We would all be very wise if we could act on hindsight. I am not too dissatisfied about the way I’ve handled our finances over the years, but here are three things I wish I had done differently knowing what I know now.
1. I would have joined my company pension plan.
When I started my banking position, the pension plan was mandatory for males and optional for females. The vesting period was seven years.
I declined the enrollment because I thought there was no way I’d stay working there for more than a couple of years, and, besides, the employee contribution amount was quite a hefty amount in my opinion. I needed that money.
Twenty-five years later I was still there and had missed out on a good future pension.
Bottom line: Studies show that most employees today will change jobs/careers at least seven times. It will become increasingly unusual to find a worker who stays with the same employer for his or her whole working life.
Most companies offer some type of pension plan and contributions are often matched by at least 50% up to 100% by the employer. Also, vesting time has been reduced to 2 years, so the employers’ contribution is more accessible. Where else can you get a guaranteed return like that?
Even if you end up with seven (or more) different LIRA’s and they start out as relatively small amounts, it’s worth it in the long run, especially if invested prudently – and you can’t be tempted to take withdrawals ahead of your retirement date.
2. I would have stocked my RRSP with US Dividend Aristocrats
I have done well with my Canadian dividend payers but they are mainly focused in financials, telecoms and utilities. Sectors like health care and consumer products are not well represented in an all Canadian stock portfolio.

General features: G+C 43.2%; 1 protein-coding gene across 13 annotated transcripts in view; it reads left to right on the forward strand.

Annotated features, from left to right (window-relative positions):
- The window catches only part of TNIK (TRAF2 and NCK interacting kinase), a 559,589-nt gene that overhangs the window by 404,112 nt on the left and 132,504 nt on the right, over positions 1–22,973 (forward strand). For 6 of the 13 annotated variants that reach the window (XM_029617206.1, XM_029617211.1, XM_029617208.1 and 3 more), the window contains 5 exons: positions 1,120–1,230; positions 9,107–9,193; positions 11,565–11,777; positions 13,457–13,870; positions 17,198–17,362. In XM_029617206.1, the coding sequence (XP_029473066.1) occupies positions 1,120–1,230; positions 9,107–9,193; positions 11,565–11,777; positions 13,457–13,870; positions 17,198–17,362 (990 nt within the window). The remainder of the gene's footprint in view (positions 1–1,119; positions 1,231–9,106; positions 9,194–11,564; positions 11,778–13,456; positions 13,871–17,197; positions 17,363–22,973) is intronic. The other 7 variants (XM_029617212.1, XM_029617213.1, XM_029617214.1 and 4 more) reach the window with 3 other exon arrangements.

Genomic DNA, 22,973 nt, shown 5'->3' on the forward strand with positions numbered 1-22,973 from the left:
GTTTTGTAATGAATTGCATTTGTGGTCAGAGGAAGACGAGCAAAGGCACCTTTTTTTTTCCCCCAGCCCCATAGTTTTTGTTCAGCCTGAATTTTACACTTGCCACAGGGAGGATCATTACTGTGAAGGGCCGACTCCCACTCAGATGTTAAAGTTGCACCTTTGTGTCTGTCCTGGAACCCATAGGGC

Many US companies are multi-national so you can build a really diversified portfolio by industry and geographically.
Now that I think of it though, foreign content used to be limited to 20% of RRSP book value so I would not actually have been able to use this strategy at the time of opening.
However, if I would have purchased something like Colgate-Palmolive with my allowable portion instead of an International Mutual Fund and then branched out as my RRSP increased, I think I would have been better off in the long run even with the low (at that time) Canadian dollar.
Bottom line: I am not recommending that everyone hold US stocks in their RRSP. I’m just stating that I, personally, would like to have held more. I didn’t buy US stocks because I was uneducated about them at the time.
When you learn about different investments and strategies you become more comfortable with them and can more easily determine what’s right for you.
3. I would have worried less about money
There is no joy in your life when you’re constantly worrying about your finances. Worry makes it difficult to assess a situation calmly and determine a course of action. Worry does not allow you to seize a good opportunity when it appears.
Worry keeps you at a life-sucking job because you don’t think you have any other alternatives. Worry makes you depressed and cranky with your loved ones.
Related: Learn From The Boomers’ Mistakes
Bottom line: No one has a perfect life and the road can get rocky from time to time. Don’t let it beat you down. Talk it out instead of keeping your feelings to yourself. Accept help from others. Change your attitude and be grateful for what you do have. A clearer head allows you to think of solutions to your problems.
Is there anything you would have done differently in hindsight?